Adapted from a press release:
American Pet Products Association (APPA) analysts estimated that the United States pet industry reached US$123.6 billion in sales in 2021, the highest level recorded. This is the second consecutive record-setting year for the industry, with continued growth expected for 2022. In 2021, the U.S. pet food industry grew 13.5% year-over-year. Pet owners spent US$50 billion on pet food and treats, the largest segment of the overall industry, growing 13.6% over 2020 figures.
“The numbers don’t lie: The pet industry has shown itself to be incredibly strong and resilient with a record-breaking two years,” APPA Senior Vice President of Member Relations and Business Development Anne Ferrante said in a press release. “We expect continued growth as we look toward the remainder of 2022, although we anticipate it may be at a more moderate pace given the impact of volatile factors like inflation, supply chain issues and global relations.”
State of the Industry data for 2021 revealed increases in every spend category.
Since 1988, APPA has published the biennial APPA National Pet Owners Survey, the premier resource of its kind, providing in-depth data on consumer behavior, product and service consumption, and lifestyle and media habits. The Association also publishes the APPA Generational Report, which examines pet ownership by generation. More recently, APPA conducted the COVID-19 Pulse Study, a survey of pet owners’ buying habits during the pandemic.
Internet beats TV for new pet food awareness 2018-2020
Two previously dominant sources for pet owners’ discovery of new products declined dramatically during the pandemic. The internet seems to have risen in their place. From 2018 to 2020, both television and physical retail outlets declined as means by which pet owners found new pet foods, treats and other products. At Global Pet Expo, Julie Springer, APPA market analyst, discussed the APPA survey results that revealed the changing channels for new pet food product discovery.
Millennial pet ownership generation gap grew 2018-2020
Between 2018 and 2020, APPA survey data suggests that millennials continued to increase their share of pet ownership, as the gap between older and younger generations grew. Millennials now make up 32% of all U.S. pet owners, while baby boomers have declined to 27% of the total. In 2018, millennials were still the largest group at 31%, but baby boomers made up 29%, and Gen X accounted for 26%.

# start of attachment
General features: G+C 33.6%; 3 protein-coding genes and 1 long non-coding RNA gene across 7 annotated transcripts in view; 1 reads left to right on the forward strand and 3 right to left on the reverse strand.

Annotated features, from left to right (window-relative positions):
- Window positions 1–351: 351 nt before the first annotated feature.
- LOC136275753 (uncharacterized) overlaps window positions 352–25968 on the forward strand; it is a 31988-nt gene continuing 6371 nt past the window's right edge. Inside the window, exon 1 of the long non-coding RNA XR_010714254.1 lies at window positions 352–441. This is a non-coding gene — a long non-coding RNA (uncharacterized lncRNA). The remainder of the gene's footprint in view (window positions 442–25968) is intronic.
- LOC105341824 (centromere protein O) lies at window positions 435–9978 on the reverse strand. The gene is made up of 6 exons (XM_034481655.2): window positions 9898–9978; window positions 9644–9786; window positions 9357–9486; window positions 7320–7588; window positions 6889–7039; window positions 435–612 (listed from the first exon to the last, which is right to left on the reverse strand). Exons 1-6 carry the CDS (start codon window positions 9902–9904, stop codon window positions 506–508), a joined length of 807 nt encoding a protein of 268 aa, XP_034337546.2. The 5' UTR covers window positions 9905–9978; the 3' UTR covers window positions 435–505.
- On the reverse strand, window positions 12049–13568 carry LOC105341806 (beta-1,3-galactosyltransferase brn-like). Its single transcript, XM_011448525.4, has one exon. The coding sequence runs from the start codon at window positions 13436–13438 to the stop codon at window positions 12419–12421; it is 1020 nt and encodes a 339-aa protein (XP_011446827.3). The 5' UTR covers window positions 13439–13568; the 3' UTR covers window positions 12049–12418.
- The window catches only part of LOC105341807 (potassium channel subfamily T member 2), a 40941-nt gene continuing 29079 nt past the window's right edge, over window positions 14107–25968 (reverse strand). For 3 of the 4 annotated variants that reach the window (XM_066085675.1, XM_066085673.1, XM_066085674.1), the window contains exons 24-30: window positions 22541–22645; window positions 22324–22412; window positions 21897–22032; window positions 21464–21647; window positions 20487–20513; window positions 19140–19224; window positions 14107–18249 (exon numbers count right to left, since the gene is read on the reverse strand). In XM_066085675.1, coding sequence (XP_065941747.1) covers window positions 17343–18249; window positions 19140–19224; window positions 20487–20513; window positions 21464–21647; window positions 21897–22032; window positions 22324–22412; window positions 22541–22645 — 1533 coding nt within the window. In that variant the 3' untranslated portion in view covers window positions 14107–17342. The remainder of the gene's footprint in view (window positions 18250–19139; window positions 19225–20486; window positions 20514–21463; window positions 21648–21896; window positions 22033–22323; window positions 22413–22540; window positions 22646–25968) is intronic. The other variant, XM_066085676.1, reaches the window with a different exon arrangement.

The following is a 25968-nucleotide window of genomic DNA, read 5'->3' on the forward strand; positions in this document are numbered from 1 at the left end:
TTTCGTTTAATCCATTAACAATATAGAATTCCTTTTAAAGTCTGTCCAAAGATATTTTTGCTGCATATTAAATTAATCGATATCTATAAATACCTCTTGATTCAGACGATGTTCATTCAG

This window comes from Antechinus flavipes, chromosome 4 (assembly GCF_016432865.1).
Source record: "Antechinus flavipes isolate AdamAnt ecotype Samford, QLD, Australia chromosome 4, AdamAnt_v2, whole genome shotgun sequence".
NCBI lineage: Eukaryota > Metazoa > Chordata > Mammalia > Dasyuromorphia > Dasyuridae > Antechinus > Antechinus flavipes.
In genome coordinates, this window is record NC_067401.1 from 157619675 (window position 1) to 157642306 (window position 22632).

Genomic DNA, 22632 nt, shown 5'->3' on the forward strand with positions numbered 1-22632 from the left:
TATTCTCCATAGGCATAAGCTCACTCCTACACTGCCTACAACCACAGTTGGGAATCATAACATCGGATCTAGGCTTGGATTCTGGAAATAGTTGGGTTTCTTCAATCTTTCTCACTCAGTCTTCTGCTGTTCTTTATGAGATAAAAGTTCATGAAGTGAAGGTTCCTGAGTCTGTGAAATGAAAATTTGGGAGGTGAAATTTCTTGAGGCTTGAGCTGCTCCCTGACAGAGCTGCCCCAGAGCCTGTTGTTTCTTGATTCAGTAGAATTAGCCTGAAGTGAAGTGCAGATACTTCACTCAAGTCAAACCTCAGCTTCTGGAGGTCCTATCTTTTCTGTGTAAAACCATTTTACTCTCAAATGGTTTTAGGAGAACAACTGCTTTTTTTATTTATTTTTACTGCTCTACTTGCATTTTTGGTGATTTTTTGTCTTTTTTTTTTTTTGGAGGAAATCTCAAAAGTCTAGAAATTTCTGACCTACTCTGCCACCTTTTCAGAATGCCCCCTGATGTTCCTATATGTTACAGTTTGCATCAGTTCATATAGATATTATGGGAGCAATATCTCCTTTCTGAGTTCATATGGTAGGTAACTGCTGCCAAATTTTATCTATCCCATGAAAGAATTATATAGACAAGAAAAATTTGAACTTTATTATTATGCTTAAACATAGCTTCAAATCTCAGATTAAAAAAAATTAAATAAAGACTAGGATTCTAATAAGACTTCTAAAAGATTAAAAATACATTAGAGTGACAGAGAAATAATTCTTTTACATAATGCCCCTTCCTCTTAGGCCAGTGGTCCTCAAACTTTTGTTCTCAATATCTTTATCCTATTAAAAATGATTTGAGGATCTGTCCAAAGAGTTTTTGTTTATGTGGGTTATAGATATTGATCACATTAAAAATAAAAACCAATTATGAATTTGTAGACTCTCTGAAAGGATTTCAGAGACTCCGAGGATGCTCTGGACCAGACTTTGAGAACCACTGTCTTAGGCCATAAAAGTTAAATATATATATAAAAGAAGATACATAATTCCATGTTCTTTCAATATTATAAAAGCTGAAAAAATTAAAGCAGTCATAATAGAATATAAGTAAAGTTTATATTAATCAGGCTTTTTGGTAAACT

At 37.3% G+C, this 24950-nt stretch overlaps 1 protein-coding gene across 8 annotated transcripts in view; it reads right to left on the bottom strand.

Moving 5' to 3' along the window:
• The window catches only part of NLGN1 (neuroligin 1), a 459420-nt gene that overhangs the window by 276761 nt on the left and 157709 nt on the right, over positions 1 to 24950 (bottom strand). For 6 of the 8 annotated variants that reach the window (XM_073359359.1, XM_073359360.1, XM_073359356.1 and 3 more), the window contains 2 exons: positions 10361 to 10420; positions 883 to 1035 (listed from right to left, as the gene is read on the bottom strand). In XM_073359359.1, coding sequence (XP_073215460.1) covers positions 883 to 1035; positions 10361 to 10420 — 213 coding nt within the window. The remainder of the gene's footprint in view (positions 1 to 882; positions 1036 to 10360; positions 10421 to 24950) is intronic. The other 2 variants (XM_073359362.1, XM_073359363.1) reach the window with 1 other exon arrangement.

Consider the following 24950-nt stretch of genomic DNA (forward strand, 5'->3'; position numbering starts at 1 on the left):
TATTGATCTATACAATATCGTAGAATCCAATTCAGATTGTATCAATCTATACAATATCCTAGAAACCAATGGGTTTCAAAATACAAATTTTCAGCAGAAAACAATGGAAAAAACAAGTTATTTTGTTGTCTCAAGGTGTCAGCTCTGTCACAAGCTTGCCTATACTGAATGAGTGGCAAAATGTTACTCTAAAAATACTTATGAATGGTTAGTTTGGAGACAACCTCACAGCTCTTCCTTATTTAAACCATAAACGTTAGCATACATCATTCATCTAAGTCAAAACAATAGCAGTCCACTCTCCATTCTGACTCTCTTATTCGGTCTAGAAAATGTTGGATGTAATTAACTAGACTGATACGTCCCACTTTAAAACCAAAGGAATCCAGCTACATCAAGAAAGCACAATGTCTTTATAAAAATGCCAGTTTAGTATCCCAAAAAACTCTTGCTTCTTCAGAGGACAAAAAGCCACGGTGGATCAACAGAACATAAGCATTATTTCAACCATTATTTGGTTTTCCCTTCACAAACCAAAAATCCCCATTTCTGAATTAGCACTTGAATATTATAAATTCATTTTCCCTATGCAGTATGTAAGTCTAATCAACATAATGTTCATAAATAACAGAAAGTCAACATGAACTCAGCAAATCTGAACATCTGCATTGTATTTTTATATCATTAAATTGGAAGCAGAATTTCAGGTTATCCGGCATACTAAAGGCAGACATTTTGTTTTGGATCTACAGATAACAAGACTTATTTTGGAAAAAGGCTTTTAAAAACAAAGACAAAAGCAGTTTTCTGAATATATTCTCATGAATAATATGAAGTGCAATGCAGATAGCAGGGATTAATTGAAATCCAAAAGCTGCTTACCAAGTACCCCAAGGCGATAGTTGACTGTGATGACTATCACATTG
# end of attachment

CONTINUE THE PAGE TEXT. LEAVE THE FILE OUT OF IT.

Meanwhile, the age group younger than millennials, Generation Z, grew to 14% of the U.S. pet owner population in 2020. Gen X dropped to 24% in that year.
Millennials have grown particularly in cat ownership, increasing from 30% to 34%, while only increasing one percentage point in dog ownership. Millennials also increased significantly in bird ownership, going from 36% in 2018 to 45% in 2020. Nevertheless, dogs are the top choice of pet among millennials. Eighty percent of millennial pet owners have dogs. Dogs also topped pet ownership in the other age groups.
New pets drive average years of ownership down 2018-2020
After the pandemic pet ownership surge, APPA market research suggests that 70% of American households now include a pet of some species, Julie Springer, APPA market analyst said during her presentation at Global Pet Expo. Many of those pet owners may be new to caring for animals, according to insights she shared from APPA’s surveys and reports. Of those in the survey who didn’t own pets currently, 18% had owned a pet in the past, while 12% were classified as non-pet-owners.
In the 2021-2022 APPA National Pet Owners Survey, pet owners in the United States responded that 54% of their household contained dogs. Cats followed, making their homes in 35% of households. U.S. pet owners also kept freshwater fish (9%), birds (8%), small animals (5%), reptiles (4%), saltwater fish (2%) and horses (3%). The survey asked pet owners how long they had owned a pet. The average number of years of pet ownership has declined or remained consistent from 2018 to 2020, she said. A lower average means new pet owners.
Tim Wall covers the dog, cat and other pet food industries as senior reporter for WATT Global Media. His work has appeared in Live Science, Discovery News, Scientific American, Honduras Weekly, Global Journalist and other outlets. He holds a journalism master's degree from the University of Missouri - Columbia and a bachelor's degree in biology.
Wall served in the Peace Corps in Honduras from 2005 to 2007, where he coordinated with the town government of Moroceli to organize a municipal trash collection system, taught environmental science, translated for medical brigades and facilitated sustainable agriculture, along with other projects.
Contact Wall via https://www.wattglobalmedia.com/contact-us/
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